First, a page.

Jenny Edkins

humanitarianism, humanity, human 73 4 Humanitarianism, 1 humanity, human A few people have a bed for the night For a night the wind is kept from them The snow meant for them falls on the roadway – Bertolt Brecht2 Brecht’s poem A Bed for the Night tells how a man stands on a street corner in New York soliciting beds for the homeless. Although this ‘won’t change the world’, it does mean ‘a few men have a bed for the night’. The reader is called upon not to ‘put the book down on reading this’, because there is more to be said. What remains to be said is the

in Change and the politics of certainty
Selective humanity in the Anglophone world

This book examines the shifting relationship between humanitarianism and the expansion, consolidation and postcolonial transformation of the Anglophone world across three centuries.

Rather than exploring this relationship within a generalised narrative, an introductory essay sets out its key features throughout the imperial and post-imperial period, before carefully selected chapters explore trade-offs between humane concern and the altered context of colonial and postcolonial realpolitik with case studies distributed between the late eighteenth and late twentieth centuries.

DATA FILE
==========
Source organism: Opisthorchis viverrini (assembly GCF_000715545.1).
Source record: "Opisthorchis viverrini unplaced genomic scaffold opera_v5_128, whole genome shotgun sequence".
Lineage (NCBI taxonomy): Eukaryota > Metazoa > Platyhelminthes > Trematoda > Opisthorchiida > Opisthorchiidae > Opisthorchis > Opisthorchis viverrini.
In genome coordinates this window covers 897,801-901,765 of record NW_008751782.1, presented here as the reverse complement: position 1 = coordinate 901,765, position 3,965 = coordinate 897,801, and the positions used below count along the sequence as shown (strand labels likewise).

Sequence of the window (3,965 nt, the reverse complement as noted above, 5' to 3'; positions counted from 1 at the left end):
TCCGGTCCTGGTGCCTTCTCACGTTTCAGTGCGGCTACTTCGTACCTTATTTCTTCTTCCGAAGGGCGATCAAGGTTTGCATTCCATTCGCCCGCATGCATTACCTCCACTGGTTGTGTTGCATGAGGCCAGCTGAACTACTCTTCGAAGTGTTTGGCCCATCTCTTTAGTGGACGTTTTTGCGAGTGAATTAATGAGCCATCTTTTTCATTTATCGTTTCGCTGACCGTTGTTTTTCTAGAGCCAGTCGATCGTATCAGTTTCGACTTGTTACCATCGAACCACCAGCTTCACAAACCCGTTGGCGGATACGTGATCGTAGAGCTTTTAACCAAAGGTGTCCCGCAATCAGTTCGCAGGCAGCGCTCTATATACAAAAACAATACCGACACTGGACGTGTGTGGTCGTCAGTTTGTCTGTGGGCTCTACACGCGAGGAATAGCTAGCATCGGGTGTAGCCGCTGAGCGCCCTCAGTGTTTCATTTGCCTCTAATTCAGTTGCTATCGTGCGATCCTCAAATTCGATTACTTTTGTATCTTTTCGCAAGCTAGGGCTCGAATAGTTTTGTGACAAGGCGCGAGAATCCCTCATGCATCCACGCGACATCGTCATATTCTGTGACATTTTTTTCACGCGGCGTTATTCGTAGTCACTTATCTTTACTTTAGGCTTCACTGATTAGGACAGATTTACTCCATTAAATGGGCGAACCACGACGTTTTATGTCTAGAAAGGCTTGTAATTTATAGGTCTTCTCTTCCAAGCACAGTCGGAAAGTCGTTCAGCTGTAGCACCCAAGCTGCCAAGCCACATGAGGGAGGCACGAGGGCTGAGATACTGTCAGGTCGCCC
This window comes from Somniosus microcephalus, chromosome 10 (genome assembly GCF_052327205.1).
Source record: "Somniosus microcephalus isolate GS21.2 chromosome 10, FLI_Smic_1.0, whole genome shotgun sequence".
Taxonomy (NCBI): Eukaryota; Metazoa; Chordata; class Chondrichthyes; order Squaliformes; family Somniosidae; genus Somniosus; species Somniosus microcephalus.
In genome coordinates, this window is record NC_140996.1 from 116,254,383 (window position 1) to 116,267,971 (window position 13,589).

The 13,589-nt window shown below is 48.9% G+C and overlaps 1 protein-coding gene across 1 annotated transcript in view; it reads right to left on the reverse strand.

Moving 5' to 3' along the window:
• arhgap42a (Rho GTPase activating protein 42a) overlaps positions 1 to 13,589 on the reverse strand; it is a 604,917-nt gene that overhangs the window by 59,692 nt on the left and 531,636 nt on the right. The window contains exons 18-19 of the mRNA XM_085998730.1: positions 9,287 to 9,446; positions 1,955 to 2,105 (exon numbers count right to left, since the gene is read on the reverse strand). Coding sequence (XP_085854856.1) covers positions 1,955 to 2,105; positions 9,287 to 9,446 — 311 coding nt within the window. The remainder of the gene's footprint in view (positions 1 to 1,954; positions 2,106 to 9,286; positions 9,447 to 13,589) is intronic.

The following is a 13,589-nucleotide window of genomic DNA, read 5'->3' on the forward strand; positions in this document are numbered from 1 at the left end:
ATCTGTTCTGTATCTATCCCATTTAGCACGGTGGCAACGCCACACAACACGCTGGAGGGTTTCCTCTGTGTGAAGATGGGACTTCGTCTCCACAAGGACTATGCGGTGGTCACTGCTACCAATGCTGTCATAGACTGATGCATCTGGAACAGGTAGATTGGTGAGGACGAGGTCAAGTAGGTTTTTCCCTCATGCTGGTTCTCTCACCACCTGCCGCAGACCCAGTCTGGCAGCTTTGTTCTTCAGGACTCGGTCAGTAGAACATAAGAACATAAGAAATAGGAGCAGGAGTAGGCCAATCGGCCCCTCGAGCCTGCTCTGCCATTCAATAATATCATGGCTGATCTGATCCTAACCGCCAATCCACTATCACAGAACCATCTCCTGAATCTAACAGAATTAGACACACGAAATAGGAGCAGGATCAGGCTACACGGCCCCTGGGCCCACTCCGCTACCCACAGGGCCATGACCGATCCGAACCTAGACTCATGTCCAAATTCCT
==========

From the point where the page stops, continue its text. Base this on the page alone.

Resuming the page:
Together, the collection enables us to tease out the relationship between British humanitarian concerns and the uneven imagination and application of emancipation; the shifting tensions between ameliorative humanitarianism and assertive human rights; the specificities of humanitarian governance; the shifting locales of humanitarian donors, practitioners and recipients as decolonisation reconfigured imperial relationships; and the overarching question of who Anglo humanitarianism is for.

Silvia Salvatici

army on 24 June 1859. It had been a particularly bloody battle, in which around 40,000 men were killed or seriously wounded; many of the latter died because of a lack of treatment. The evocative power of the blood spilled near the little northern Italian town is commonly associated with the birth of the Red Cross, and Solferino has become the symbolic place of the origins of international humanitarianism. It was here – after witnessing the harrowing spectacle of the wounded abandoned on the field – that Henry Dunant, from Geneva, had the idea of an organisation for

in A history of humanitarianism, 1755–1989
Aboriginal slavery and white Australia
Amanda Nettelbeck

intervene in race exploitation. It did so just at the moment when an idea of white Australian sovereignty was being shored up in other areas of law and policy. 3 A growing body of scholarship has revisited humanitarianism’s historical entanglements with nation-building projects to unpack how humanitarians’ long-term objectives, so often grounded in values of universal humanity, allowed new sovereign powers to

in Humanitarianism, empire and transnationalism, 1760–1995